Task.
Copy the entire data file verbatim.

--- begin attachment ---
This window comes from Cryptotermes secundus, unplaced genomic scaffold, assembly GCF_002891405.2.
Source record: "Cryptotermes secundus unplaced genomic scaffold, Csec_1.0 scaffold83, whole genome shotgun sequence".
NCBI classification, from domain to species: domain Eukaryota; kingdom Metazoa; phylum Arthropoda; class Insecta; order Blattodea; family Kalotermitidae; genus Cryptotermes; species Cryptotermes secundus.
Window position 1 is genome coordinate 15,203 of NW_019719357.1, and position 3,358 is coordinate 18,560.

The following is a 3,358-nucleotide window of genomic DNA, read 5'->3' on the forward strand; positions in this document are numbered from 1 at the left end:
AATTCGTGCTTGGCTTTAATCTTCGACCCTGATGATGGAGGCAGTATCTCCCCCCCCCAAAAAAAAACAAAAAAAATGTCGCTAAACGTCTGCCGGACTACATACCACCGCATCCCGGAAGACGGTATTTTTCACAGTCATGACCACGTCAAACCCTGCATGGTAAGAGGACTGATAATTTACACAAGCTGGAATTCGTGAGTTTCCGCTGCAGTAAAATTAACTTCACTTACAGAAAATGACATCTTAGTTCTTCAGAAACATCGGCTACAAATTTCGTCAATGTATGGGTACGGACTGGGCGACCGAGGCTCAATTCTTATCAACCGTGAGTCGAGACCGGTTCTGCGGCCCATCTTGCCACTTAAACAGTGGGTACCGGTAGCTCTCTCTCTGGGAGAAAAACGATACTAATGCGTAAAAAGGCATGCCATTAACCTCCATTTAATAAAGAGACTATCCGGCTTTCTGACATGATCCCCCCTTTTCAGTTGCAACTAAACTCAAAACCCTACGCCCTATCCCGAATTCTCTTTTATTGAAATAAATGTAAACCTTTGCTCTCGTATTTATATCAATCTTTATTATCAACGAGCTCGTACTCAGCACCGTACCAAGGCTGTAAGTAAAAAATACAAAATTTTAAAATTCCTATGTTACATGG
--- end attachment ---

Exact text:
This window comes from Cryptotermes secundus, unplaced genomic scaffold, assembly GCF_002891405.2.
Source record: "Cryptotermes secundus unplaced genomic scaffold, Csec_1.0 scaffold83, whole genome shotgun sequence".
NCBI classification, from domain to species: domain Eukaryota; kingdom Metazoa; phylum Arthropoda; class Insecta; order Blattodea; family Kalotermitidae; genus Cryptotermes; species Cryptotermes secundus.
Window position 1 is genome coordinate 15,203 of NW_019719357.1, and position 3,358 is coordinate 18,560.

The following is a 3,358-nucleotide window of genomic DNA, read 5'->3' on the forward strand; positions in this document are numbered from 1 at the left end:
AATTCGTGCTTGGCTTTAATCTTCGACCCTGATGATGGAGGCAGTATCTCCCCCCCCCAAAAAAAAACAAAAAAAATGTCGCTAAACGTCTGCCGGACTACATACCACCGCATCCCGGAAGACGGTATTTTTCACAGTCATGACCACGTCAAACCCTGCATGGTAAGAGGACTGATAATTTACACAAGCTGGAATTCGTGAGTTTCCGCTGCAGTAAAATTAACTTCACTTACAGAAAATGACATCTTAGTTCTTCAGAAACATCGGCTACAAATTTCGTCAATGTATGGGTACGGACTGGGCGACCGAGGCTCAATTCTTATCAACCGTGAGTCGAGACCGGTTCTGCGGCCCATCTTGCCACTTAAACAGTGGGTACCGGTAGCTCTCTCTCTGGGAGAAAAACGATACTAATGCGTAAAAAGGCATGCCATTAACCTCCATTTAATAAAGAGACTATCCGGCTTTCTGACATGATCCCCCCTTTTCAGTTGCAACTAAACTCAAAACCCTACGCCCTATCCCGAATTCTCTTTTATTGAAATAAATGTAAACCTTTGCTCTCGTATTTATATCAATCTTTATTATCAACGAGCTCGTACTCAGCACCGTACCAAGGCTGTAAGTAAAAAATACAAAATTTTAAAATTCCTATGTTACATGG